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Japanese infected by tainted blood products win bill that pins responbility on government

Japanese infected by tainted blood products win bill that pins responbility on government

Hundreds of Japanese who contracted hepatitis C from tainted blood products hammered out a deal with legislators Friday that includes a government apology and monetary compensation.
The agreement is a landmark victory in the five-year legal battle of some 200 hepatitis C patients, who had filed lawsuits in several courts, accusing the government of approving the blood products while knowing of their possible dangers.
The blood-clotting agents were administered to stop bleeding during surgery and childbirth from the 1970s to the early 1990s _ infecting possibly thousands more people with hepatitis C, a chronic, potentially lethal blood-borne virus that can cause liver ailments, including cancer and liver failure.
The government is suspected of irresponsibly continuing to approve the products in Japan, long after they were discontinued in the U.S. in 1977 because of the dangers. Outbreaks in Japan of hepatitis C linked to the administering of such drugs were reported as early as the mid-1980s, and the risks are believed to have been widely known in medical circles.
Under the new agreement between the plaintiffs' attorneys and a panel of lawmakers, a bill will be passed to offer compensation to about 1,000 people with hepatitis C, earmarking from 12 million yen (US$106,000; euro73,000) to 40 million yen (US$354,000; euro244,000) per person, depending on the severity of their ailments, a Health Ministry official said.
He requested anonymity, as is customary here when an official is not the spokesman. The bill will be worded to admit government responsibility and offer an apology, he said.
The plaintiffs have repeatedly said they are demanding government accountability to prevent a recurrence of such scandals.
They earlier rejected a proposed out-of-court settlement because it did not include an acknowledgment of government responsibility _ the biggest sticking point in the ongoing negotiations.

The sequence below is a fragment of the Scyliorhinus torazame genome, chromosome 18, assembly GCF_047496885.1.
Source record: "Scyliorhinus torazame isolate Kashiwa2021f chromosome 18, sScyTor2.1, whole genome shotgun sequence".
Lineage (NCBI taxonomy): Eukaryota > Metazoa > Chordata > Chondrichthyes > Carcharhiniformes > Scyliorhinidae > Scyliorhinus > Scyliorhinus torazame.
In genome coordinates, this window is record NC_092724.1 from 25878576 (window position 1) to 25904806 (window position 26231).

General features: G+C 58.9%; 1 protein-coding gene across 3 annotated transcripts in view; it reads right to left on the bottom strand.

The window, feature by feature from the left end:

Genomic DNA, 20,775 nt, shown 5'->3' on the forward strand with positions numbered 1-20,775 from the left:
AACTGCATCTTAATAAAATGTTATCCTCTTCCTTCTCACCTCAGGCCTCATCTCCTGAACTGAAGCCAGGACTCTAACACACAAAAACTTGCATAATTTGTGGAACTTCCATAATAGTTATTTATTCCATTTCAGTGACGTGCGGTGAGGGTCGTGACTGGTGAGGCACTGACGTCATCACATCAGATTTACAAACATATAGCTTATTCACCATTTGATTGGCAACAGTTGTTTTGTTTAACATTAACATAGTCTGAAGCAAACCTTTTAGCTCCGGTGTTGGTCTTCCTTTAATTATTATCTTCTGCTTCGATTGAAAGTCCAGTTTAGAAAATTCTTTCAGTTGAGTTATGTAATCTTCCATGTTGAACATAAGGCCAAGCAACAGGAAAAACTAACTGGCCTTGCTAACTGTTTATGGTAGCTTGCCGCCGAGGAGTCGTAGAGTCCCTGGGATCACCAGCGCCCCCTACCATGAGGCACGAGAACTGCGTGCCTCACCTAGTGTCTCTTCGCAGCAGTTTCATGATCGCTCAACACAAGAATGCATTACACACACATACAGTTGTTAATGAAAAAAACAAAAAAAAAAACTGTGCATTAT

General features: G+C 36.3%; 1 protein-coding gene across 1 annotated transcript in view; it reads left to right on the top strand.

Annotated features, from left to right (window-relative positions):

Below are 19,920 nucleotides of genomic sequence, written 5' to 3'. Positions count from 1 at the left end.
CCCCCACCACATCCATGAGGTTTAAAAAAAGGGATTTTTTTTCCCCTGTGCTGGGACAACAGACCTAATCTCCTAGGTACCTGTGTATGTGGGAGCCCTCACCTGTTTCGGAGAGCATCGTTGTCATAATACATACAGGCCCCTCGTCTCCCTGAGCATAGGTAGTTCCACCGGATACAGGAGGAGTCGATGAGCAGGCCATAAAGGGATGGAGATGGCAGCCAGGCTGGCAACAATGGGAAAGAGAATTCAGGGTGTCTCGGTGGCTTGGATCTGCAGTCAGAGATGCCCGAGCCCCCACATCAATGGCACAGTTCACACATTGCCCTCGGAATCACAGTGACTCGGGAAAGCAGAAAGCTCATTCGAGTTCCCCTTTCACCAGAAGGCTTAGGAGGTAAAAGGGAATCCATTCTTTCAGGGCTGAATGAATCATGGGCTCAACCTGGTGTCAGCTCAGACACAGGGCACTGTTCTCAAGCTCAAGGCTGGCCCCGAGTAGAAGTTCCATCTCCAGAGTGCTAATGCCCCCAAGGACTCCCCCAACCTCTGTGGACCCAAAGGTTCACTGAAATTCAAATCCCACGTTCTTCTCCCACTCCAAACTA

Their attorney, Toshihiro Suzuki, welcomed the agreement.
"In every way, it answers our demands, and we are completely satisfied," he told reporters on nationally televised news.
The tearful appeals of his clients before cameras had dominated TV and other media coverage in Japan in recent months _ swaying public opinion to their side while sending the popularity polls of Prime Minister Yasuo Fukuda plunging.
Earlier this month, Fukuda did an about-face and apologized to the plaintiffs. He met with a few of the patients at his office, although he was lambasted for not meeting with more of them.
Although Japan prides itself on strict regulations over food, pharmaceuticals and other products, the nation has also had its share of scandals that have highlighted ineptitude and irresponsibility at high places.
Japan was mired in a similarly stunning scandal over blood products in the 1990s, which were tainted with the HIV virus but were approved by the government for routine use for hemophiliacs _ even after reports of their risks surfaced. About 1,800 people were infected, and hundreds died.
As many as 10,000 Japanese are believed to have been infected by hepatitis C through the tainted products, but that number could be as many as 2 million, Japanese media reports said.
"The prevention of such infectious diseases lies with the government," Suzuki said in a statement on his Web page. "Dangerous blood products were used in large dosages in births and for treatment of bleeding merely because of a shoddy approval process by the government."
Satoko Kuwata, a plaintiff, expressed joy about how her five-year battle for an apology and compensation was finally drawing to a close.
"I'm happy our demands were respected," she said in an interview with NHK TV.
The law is almost certain to get passed in the next few weeks because it is backed by the ruling party, and the opposition has been vocal in supporting such legislation.


Updated : 2021-03-05 22:49 GMT+08:00